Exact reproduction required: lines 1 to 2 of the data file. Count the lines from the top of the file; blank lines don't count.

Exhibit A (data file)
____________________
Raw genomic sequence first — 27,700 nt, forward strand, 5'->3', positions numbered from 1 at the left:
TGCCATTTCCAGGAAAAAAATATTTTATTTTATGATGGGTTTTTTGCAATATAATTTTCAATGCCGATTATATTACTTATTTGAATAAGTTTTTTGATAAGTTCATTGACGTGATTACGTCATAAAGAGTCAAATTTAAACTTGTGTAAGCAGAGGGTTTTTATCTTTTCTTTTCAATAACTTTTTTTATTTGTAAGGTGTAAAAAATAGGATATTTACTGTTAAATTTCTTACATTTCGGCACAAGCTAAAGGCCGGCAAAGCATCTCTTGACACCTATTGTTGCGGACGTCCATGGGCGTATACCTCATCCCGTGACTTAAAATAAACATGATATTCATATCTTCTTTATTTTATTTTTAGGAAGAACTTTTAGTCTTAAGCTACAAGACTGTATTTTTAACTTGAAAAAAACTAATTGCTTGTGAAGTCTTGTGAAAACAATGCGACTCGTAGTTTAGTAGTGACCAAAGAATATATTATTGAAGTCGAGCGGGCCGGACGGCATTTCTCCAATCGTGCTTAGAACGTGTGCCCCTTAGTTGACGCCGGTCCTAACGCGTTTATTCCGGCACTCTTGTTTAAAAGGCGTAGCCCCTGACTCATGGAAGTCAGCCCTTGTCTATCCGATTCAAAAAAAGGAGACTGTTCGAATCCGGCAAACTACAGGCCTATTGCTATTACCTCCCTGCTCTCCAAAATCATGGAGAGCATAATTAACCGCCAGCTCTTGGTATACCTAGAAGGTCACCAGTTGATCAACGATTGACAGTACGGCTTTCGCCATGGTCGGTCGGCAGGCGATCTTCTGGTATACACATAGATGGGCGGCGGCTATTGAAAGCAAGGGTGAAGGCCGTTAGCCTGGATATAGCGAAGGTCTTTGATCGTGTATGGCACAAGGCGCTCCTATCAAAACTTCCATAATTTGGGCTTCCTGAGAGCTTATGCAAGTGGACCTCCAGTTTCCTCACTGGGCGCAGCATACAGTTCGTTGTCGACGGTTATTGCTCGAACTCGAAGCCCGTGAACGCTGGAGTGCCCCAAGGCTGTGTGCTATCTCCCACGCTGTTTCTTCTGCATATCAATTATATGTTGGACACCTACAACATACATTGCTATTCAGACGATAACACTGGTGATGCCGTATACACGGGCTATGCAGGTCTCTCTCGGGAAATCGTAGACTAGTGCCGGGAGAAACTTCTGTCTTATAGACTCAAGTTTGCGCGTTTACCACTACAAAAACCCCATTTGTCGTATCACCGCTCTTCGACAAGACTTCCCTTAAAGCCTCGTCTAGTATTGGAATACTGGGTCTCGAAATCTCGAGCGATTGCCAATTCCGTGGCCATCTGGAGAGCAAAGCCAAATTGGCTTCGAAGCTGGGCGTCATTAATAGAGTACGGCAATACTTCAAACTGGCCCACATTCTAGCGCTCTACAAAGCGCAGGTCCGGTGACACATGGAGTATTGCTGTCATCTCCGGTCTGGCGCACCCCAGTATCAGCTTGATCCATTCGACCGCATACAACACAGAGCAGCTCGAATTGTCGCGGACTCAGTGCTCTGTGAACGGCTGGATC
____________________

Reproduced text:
Raw genomic sequence first — 27,700 nt, forward strand, 5'->3', positions numbered from 1 at the left:
TGCCATTTCCAGGAAAAAAATATTTTATTTTATGATGGGTTTTTTGCAATATAATTTTCAATGCCGATTATATTACTTATTTGAATAAGTTTTTTGATAAGTTCATTGACGTGATTACGTCATAAAGAGTCAAATTTAAACTTGTGTAAGCAGAGGGTTTTTATCTTTTCTTTTCAATAACTTTTTTTATTTGTAAGGTGTAAAAAATAGGATATTTACTGTTAAATTTCTTACATTTCGGCACAAGCTAAAGGCCGGCAAAGCATCTCTTGACACCTATTGTTGCGGACGTCCATGGGCGTATACCTCATCCCGTGACTTAAAATAAACATGATATTCATATCTTCTTTATTTTATTTTTAGGAAGAACTTTTAGTCTTAAGCTACAAGACTGTATTTTTAACTTGAAAAAAACTAATTGCTTGTGAAGTCTTGTGAAAACAATGCGACTCGTAGTTTAGTAGTGACCAAAGAATATATTATTGAAGTCGAGCGGGCCGGACGGCATTTCTCCAATCGTGCTTAGAACGTGTGCCCCTTAGTTGACGCCGGTCCTAACGCGTTTATTCCGGCACTCTTGTTTAAAAGGCGTAGCCCCTGACTCATGGAAGTCAGCCCTTGTCTATCCGATTCAAAAAAAGGAGACTGTTCGAATCCGGCAAACTACAGGCCTATTGCTATTACCTCCCTGCTCTCCAAAATCATGGAGAGCATAATTAACCGCCAGCTCTTGGTATACCTAGAAGGTCACCAGTTGATCAACGATTGACAGTACGGCTTTCGCCATGGTCGGTCGGCAGGCGATCTTCTGGTATACACATAGATGGGCGGCGGCTATTGAAAGCAAGGGTGAAGGCCGTTAGCCTGGATATAGCGAAGGTCTTTGATCGTGTATGGCACAAGGCGCTCCTATCAAAACTTCCATAATTTGGGCTTCCTGAGAGCTTATGCAAGTGGACCTCCAGTTTCCTCACTGGGCGCAGCATACAGTTCGTTGTCGACGGTTATTGCTCGAACTCGAAGCCCGTGAACGCTGGAGTGCCCCAAGGCTGTGTGCTATCTCCCACGCTGTTTCTTCTGCATATCAATTATATGTTGGACACCTACAACATACATTGCTATTCAGACGATAACACTGGTGATGCCGTATACACGGGCTATGCAGGTCTCTCTCGGGAAATCGTAGACTAGTGCCGGGAGAAACTTCTGTCTTATAGACTCAAGTTTGCGCGTTTACCACTACAAAAACCCCATTTGTCGTATCACCGCTCTTCGACAAGACTTCCCTTAAAGCCTCGTCTAGTATTGGAATACTGGGTCTCGAAATCTCGAGCGATTGCCAATTCCGTGGCCATCTGGAGAGCAAAGCCAAATTGGCTTCGAAGCTGGGCGTCATTAATAGAGTACGGCAATACTTCAAACTGGCCCACATTCTAGCGCTCTACAAAGCGCAGGTCCGGTGACACATGGAGTATTGCTGTCATCTCCGGTCTGGCGCACCCCAGTATCAGCTTGATCCATTCGACCGCATACAACACAGAGCAGCTCGAATTGTCGCGGACTCAGTGCTCTGTGAACGGCTGGATC